For countless reasons, some very intelligent and knowledgeable people cannot allow themselves to accept the reality of the Long Emergency. It feels too traumatic and therefore, overwhelming. This needs to be respected, not pathologized. Every human being has limitations about where she or he can go both internally and externally.

Not long ago, one woman who vigorously resisted my use of “the collapse of industrial civilization” told me the story of being in grade school in the 1950s and learning about nuclear war. Pamphlets were distributed to the class about nuclear radiation, and a movie depicting its horrors was shown. She was terrified by this and made a life-altering decision in the throes of the trauma in which she essentially told herself: I will never allow myself to become that scared again.

There is nothing “wrong” with this decision, but decisions made in childhood based on traumatic experiences need to be updated from time to time, otherwise, they do not serve us well and may impede our emotional development. Living out a decision made at 10 may not be appropriate at the age of 55.

So one of the starting points in a workshop addressing conflicts in a relationship is to explore the history of how the conflict arose in the relationship. Exploring this history isn’t about making anyone wrong or right, but getting clarity on how the people in conflict arrived where they are now.

It may also be useful to notice other issues in the relationship that play into this one. Does this issue in some way mirror another issue between the two of you? One partner or family member may have in the past felt that that the other is not emotionally available. Is the “new” Long Emergency issue somehow mirroring the older issue? One partner may feel intellectually inferior to the other, even if he/she is not, and suddenly hearing all the “facts” about a daunting future may open an old wound, even if the person presenting the facts has no intention of doing so. In any event, as a result of this conflict, both loved ones invariably feel alone with their emotions and possibly unseen and unheard.

What is more, a conflict in a relationship regarding the Long Emergency is not the same as a conflict over finances, infidelity, addictions, or a health crisis. It may be far more momentous than other conflicts. While other conflicts may be relevant, coming to a profound awareness of the Long Emergency is likely to be life-altering on a number of levels. Similar to, yet different from other issues, awareness and a commitment to preparation may impact where people decide to live, what kind of work they want or need to be doing, how they feel about their possessions, and how they perceive their life purpose going forward. A couple may have joined their lives because their life purposes were completely synchronous, but if one person is preparing for a dramatic upheaval in our world, and the other person is not, the life purposes of the two individuals may very quickly diverge.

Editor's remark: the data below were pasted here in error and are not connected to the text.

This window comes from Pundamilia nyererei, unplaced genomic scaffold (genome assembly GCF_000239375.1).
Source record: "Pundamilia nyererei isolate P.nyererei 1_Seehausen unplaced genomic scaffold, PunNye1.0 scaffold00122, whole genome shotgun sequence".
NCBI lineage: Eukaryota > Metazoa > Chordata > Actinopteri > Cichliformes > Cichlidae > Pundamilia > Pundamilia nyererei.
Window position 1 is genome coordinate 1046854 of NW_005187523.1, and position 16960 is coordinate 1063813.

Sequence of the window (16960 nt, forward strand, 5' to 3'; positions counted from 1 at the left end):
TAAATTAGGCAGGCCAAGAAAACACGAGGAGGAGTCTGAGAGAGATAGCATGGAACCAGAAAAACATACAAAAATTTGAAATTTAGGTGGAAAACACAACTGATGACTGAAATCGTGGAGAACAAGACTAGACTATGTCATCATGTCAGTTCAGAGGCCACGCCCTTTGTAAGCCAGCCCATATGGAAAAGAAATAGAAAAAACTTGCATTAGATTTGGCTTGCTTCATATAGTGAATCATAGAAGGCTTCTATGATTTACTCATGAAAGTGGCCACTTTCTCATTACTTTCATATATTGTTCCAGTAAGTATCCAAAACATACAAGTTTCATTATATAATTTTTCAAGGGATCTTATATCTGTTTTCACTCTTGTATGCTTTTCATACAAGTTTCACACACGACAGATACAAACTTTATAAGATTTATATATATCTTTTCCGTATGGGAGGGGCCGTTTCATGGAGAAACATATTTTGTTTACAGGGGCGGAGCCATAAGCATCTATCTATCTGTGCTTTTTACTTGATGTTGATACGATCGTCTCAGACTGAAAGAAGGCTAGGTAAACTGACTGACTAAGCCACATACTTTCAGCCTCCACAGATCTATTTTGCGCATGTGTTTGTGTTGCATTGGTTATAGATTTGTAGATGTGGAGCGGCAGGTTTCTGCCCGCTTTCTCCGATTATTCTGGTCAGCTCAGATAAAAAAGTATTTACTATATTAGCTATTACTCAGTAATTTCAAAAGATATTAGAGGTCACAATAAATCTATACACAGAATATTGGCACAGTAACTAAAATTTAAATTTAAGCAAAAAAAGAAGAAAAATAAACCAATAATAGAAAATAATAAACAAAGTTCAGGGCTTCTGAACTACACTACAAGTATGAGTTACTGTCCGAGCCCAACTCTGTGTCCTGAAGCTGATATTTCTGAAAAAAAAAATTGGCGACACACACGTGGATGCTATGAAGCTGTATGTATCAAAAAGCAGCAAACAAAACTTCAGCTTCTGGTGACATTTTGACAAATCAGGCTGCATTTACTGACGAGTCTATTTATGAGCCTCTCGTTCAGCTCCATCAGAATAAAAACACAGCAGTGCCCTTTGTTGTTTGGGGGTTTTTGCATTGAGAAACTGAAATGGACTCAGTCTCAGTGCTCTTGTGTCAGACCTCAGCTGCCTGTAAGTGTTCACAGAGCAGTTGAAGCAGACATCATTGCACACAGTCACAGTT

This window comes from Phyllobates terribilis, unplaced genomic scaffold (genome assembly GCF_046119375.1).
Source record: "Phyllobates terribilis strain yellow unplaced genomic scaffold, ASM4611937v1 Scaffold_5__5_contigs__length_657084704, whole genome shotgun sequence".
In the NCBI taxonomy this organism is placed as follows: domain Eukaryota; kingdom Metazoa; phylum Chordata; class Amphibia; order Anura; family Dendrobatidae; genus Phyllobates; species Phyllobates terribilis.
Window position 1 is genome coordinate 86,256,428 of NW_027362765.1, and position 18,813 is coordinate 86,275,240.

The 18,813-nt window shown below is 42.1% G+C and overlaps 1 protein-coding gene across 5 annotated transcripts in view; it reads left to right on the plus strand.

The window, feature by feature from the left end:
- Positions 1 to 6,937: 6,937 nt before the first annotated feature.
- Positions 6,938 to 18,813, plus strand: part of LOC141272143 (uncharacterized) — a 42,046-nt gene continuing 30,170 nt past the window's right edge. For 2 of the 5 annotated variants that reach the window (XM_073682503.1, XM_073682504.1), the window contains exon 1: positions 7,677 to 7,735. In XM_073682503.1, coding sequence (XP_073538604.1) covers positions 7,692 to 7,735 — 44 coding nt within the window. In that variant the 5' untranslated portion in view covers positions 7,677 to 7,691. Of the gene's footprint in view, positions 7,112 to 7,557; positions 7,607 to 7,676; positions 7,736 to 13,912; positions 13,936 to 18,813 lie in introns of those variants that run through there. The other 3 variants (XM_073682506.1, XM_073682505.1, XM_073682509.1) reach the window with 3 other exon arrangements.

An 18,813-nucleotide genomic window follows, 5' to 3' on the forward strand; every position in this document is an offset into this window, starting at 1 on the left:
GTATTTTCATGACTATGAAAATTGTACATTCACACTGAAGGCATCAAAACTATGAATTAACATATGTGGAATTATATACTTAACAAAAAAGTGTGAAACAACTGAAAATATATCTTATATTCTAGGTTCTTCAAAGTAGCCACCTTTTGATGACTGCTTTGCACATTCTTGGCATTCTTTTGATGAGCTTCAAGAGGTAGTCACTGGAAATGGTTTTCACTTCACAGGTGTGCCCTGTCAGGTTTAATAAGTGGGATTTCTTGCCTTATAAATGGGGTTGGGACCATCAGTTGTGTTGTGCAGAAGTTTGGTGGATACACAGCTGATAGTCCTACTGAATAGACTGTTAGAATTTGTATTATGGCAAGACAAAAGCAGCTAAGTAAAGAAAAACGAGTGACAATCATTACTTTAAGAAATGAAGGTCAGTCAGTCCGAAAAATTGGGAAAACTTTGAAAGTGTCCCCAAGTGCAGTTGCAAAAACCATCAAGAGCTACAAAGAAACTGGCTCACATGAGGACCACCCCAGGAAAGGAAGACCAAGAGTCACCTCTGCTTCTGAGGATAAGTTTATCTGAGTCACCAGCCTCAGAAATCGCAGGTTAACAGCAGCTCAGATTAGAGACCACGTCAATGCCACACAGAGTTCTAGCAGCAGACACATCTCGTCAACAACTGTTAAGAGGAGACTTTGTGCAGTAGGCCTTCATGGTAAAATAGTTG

Most importantly, a safe place for feeling, writing, and talking about the emotions involved in the conflict is absolutely necessary, and my intention is to provide this safe space in my workshops. I strongly encourage partners or family members experiencing conflicts around the Long Emergency to attend. Regardless of the choices family members may make in the future about their commitment to preparation, this workshop is an opportunity to be fully present with your loved one—to hear, feel, see, and respond to him or her from your heart, with honesty and compassion. It will also provide the opportunity to cognitively consider options for managing or even resolving the conflict.

For further information on “Relationships And The Long Emergency” workshops, [hkLink type=”slug” value=”contact-carolyn”]contact Carolyn[/hkLink]. Carolyn is also available for individual coaching on any issues related to the Long Emergency.